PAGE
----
College of Agriculture, Food and Environment

Advancement 2013 Annual Report

Jeremy Ashby: Cooking Up A Career

100 Years of Extension

Photo by Stephen Patton

Chef, business owner, and local television host Jeremy Ashby, ’06 hospitality management, has been a friend to Kentucky farmers since he opened his restaurant Azur in 2007. Ashby was committed to using as much local product as possible and even opened a farmers market in the restaurant parking lot to spread the farm-fresh goodness with locals in south Lexington.

Ashby said the market really formed a close-knit community where chefs were learning about the farms and the farmers were eating in the restaurant and learning what they need. The market has been so successful that Bluegrass Farmers Market is taking over operations.

Ashby earned a culinary degree from Johnson and Wales University in Charleston, South Carolina, before earning his bachelor’s degree from the UK College of Agriculture, Food and Environment. Ashby said his UK degree taught him vital skills in marketing, sales, and business accountability.

“Cooking was the easy part,” he said. “The business side of things is a whole other story and it actually makes up about 90 percent of the job at the management level.”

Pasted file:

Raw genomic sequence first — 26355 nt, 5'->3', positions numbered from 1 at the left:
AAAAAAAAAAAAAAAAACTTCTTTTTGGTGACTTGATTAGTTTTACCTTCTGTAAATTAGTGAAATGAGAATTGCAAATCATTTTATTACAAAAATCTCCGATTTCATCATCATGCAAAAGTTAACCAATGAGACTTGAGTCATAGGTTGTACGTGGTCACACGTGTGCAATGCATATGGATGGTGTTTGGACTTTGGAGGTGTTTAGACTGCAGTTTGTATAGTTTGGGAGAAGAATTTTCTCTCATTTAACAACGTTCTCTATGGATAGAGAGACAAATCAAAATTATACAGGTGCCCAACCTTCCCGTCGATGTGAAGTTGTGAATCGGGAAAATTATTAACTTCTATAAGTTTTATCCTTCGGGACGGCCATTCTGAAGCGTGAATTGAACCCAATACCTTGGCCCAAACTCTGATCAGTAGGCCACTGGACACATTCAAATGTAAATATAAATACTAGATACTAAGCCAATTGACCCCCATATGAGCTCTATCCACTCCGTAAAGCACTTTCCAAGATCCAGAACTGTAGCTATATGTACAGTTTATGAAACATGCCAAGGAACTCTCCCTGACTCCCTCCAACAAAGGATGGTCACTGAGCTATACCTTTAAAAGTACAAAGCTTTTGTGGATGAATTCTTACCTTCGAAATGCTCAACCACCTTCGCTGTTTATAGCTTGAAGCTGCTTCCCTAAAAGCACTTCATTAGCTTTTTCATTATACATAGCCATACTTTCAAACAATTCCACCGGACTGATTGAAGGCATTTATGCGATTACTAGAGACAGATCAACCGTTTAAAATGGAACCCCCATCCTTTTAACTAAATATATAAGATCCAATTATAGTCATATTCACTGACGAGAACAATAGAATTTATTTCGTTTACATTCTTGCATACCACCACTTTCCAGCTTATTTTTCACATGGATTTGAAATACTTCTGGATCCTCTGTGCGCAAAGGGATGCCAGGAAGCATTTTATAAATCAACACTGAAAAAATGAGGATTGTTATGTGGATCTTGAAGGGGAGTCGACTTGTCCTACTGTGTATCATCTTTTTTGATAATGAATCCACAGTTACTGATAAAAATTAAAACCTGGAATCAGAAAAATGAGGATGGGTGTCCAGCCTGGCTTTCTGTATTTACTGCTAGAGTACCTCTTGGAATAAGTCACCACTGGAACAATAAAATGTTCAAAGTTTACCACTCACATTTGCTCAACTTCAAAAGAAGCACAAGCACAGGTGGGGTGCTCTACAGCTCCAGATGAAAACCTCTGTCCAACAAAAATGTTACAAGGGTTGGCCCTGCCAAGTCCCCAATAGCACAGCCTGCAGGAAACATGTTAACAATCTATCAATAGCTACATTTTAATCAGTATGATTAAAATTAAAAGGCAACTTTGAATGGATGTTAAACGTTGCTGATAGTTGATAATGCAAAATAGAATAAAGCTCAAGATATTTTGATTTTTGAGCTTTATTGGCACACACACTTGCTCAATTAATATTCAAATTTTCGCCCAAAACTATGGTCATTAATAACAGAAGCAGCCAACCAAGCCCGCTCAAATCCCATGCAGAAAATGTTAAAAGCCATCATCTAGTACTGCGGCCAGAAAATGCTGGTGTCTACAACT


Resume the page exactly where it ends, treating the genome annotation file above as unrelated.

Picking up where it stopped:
Earlier this year, Ashby, Chef Miguel Rivas, and their Azur partners opened Brasabana in Lexington, serving Cuban cuisine with a Caribbean flare. When he worked as a chef in Charleston and Miami early in his career, Ashby picked up a keen interest in Latin fare.

He said the new venture allows an even deeper relationship to local agriculture.

“More and more farmers were telling me they don’t have a market for their lower-end cuts of meat,” Ashby explained. “But those cuts are actually staples of Latin and Cuban food, where slow-roasting and braising gives them huge appeal. And when you think about it, things that usually accompany Latin food—peppers, onions, garlic, tomatoes, cilantro, and fresh herbs—are in huge abundance at the farmers market.”

— Aimee Nielson


Katie Skarvan: Gone to the Dogs

Katie Sharvan

Photo by Matt Barton

Roger Brown may have said it best in his letter nominating Katie Skarvan, ’14, as a candidate for the humanitarian Sullivan Award.

“Katie Skarvan demonstrates those characteristics of heart, mind, and conduct as evince a spirit of love and helpfulness to other men and women, particularly those who are challenged with disabilities,” wrote the UK agricultural economics professor.

After all, Brown should know. He serves as faculty adviser to Wildcat Service Dogs, a student-run organization that Skarvan founded when she was a freshman. The group trains service dogs for people with disabilities.